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In New York, child custody has two major components. One is residential custody, which refers to where and with which parent the child shall reside. The other is legal custody, which refers to the legal decision-making relationship that the parents have over decisions for the child.
When determining the custody of the child, there are "no absolutes" for the Court to consider (Friederwitzer v. Friederwitzer, 55 N.Y.2d 89 (1982)) and the Court must look at the "totality of the circumstances" and must determine what is in the "best interests of the child". (Eschbach v. Eschbach, 56 N.Y.2d 167 (1982)).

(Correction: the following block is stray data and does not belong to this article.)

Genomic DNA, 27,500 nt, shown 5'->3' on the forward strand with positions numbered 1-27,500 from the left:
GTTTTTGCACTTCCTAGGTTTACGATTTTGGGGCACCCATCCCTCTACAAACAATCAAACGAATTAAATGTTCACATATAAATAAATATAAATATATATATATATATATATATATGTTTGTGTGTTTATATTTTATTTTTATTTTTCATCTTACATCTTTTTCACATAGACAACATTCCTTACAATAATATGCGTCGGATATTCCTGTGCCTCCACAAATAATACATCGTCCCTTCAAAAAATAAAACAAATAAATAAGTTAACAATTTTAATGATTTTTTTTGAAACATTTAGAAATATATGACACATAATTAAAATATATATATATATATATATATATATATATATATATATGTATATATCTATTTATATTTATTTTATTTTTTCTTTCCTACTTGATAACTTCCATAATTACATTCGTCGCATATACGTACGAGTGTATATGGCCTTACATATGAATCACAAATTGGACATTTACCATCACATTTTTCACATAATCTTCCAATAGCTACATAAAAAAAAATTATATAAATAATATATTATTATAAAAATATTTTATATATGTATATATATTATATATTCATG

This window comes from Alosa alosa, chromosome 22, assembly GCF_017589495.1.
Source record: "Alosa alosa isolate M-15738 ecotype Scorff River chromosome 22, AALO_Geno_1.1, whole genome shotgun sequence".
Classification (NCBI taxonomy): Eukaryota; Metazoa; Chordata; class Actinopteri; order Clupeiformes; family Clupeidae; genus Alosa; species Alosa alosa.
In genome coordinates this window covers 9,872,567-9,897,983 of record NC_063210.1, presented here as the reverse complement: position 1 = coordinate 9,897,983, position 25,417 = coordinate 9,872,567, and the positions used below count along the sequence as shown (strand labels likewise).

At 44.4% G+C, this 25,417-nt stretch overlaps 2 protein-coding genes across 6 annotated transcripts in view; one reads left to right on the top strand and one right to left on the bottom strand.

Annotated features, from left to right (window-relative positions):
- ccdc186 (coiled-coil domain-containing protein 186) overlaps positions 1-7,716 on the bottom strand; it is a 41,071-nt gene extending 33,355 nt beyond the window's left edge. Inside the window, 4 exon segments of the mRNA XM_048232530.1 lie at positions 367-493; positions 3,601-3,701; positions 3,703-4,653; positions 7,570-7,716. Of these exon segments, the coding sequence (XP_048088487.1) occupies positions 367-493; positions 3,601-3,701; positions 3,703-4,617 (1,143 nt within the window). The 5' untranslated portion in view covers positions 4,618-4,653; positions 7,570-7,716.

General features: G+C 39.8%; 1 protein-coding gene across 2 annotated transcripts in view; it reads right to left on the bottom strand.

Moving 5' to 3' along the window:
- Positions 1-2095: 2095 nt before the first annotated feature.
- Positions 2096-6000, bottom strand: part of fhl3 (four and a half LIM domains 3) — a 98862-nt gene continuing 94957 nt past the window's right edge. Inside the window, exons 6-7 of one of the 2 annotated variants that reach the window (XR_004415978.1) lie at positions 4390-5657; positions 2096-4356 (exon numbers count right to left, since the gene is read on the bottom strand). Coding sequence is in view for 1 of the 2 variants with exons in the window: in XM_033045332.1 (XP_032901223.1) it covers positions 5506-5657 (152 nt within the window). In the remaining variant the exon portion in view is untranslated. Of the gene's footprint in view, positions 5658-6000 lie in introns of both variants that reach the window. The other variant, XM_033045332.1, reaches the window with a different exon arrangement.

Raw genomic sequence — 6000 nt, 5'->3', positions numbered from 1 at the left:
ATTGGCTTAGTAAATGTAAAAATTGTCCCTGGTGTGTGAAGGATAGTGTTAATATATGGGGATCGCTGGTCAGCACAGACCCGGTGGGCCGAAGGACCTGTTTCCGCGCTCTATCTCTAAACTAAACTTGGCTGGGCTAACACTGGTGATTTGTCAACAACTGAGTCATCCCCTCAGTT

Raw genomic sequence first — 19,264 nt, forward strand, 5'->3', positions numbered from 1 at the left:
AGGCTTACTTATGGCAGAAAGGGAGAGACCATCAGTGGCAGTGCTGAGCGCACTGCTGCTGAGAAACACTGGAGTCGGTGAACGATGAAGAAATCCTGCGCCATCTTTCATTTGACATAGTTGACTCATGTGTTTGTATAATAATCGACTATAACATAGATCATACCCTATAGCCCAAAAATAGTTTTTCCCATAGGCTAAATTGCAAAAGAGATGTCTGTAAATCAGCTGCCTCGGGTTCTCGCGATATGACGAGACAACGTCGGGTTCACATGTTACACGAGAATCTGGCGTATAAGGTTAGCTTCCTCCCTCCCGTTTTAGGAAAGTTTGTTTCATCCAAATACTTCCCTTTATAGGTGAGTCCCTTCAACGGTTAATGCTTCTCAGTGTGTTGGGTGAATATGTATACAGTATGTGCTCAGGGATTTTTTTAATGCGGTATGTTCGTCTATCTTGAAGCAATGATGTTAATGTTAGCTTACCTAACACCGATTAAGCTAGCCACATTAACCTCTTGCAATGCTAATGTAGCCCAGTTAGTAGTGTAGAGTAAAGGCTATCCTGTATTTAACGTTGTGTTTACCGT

To determine the best interests of the child, the Court should consider the following:
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